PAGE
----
Today, businesses expect their supply chain and procurement specialists to be delivering business strategy and integral to this is the need for competent planning processes. According to Dave Alberts, Director at global supply chain consultancy Crimson & Co, an Advanced Planning and Scheduling (APS) System is a critical tool for supporting this, but for it to be effective, the right skills and people need to be in place.

The concept of supply chain management is in the midst of a strategic shift, driven by heightened market pressures, tighter global security and the need to manage relationships across the globe. This has shone a light on key supply chain disciplines, and none more so than planning.

Traditionally, planning processes have been built using tools such as Enterprise Resource Planning (ERP) systems and supported by an array of spreadsheets. These have proved cumbersome and inflexible to the modern, fast-paced demands of ever-changing business environments.

Innovative organisations have looked to do away with this by implementing APS systems, which can bring about significant advantages to planning practices including a greater ability to deal with complex decision making, as well as significant cost savings across the supply chain. Research carried out by Crimson & Co into planning and scheduling in major organisations revealed that an effective APS system could result in a 20 percent reduction in working capital, 5 percent increase in service level, 6 percent reduction in logistics costs and 3 percent reduction in the cost of goods sold. However, while these results are impressive, companies are failing to unlock these benefits due to a lack of skilled staff:

“The role of the supply chain is in the midst of a sea-change. It is increasingly seen as an integral part of shaping and delivering business strategy. Central to this is planning, and that is why APS systems are so important. In most cases, the adoption of an APS system can reduce overall supply chain cost and allow the business to better manage complexity, but this can only be achieved with the right skills and people in place.

Dave reaffirmed: “Much like the change in the role of the supply chain professional there is also need to recognise the change in skills needed to carry out the job effectively. During the old planning systems implementations, many planners only received transaction-focused training, which taught them how to perform a given set of transactions. They were not instructed on how to assess, understand and improve system generated plans, which is essential now. The result is the poor quality of planning outcomes, reduced user adoption, and low ROI as planners revert to manual, offline planning processes and dust off old spreadsheets.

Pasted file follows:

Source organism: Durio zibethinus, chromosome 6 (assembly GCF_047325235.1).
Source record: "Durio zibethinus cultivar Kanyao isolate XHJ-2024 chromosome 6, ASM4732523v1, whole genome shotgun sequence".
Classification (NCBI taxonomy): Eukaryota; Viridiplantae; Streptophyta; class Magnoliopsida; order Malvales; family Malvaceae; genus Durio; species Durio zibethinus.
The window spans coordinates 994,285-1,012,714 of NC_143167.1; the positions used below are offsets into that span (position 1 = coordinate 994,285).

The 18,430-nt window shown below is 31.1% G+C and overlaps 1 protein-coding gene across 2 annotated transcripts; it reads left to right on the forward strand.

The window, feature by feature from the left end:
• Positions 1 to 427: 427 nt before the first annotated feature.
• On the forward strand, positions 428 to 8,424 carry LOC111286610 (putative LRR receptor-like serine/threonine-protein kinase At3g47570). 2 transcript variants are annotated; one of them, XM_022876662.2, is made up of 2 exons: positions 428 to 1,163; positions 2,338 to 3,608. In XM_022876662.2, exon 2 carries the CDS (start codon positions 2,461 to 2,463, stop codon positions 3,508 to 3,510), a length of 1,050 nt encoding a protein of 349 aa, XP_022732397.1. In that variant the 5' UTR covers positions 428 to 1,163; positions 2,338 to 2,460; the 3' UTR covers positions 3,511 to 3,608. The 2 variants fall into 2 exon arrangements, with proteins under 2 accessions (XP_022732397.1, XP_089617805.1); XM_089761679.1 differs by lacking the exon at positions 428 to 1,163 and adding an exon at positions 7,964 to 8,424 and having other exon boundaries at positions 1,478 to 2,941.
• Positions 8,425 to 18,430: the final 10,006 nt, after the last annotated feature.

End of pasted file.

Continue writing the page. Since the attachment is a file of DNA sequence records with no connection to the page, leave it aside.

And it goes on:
“Today,” Dave continued, “the planner role when using an APS system is characterised by the need for a mix of supply chain, financial and analytical expertise to understand the trade-offs in modern planning decisions. This skills mix is fundamental in APS systems because they are inherently all about managing business trade-offs. Trade-offs like capacity versus inventory, customer service versus supply lead times, purchase cost versus batch sizes or revenue versus profit.

“Many see this as solely a technically based skill-set, but that is not the case. A wide range of non-technical capabilities is also required to unlock the full potential of effective planning processes including very strong influencing skills and a very high level of interpersonal skills given the cross-functional nature of planning. This is something we advocate strongly at Crimson & Co through scprime®, our improvement approach, which ensures that the right people are in the right jobs, consistently doing the right things.”

Dave suggests that to address these shortcomings change must come from both individual organisations and the industry collectively: “Supply chain leaders need to put in the time upfront to ensure they have the correct skills mix in place to unlock the benefits of APS systems. The Chartered Institute of Procurement and Supply (CIPS) is an excellent example of an organisation that provides certified training for procurement professionals but when it comes to planning an equivalent does not exist – addressing this would allow greater collaboration across industries creating better best practice.

“For companies, it is imperative that early on in the planning transformation journey they make sure to understand the specific and broad capabilities that are essential and not just focus on transactional training. Future planners will still be planning although the role will shift to analysis and development of costed options, alternative scenarios and adding value by helping the business make the right choices.”

Dave concluded: “Ultimately, APS systems represent how we should conduct our planning processes in the future, but firms will continue to lag unless they address the skills needed to implement it – it is imperative we action this now!”


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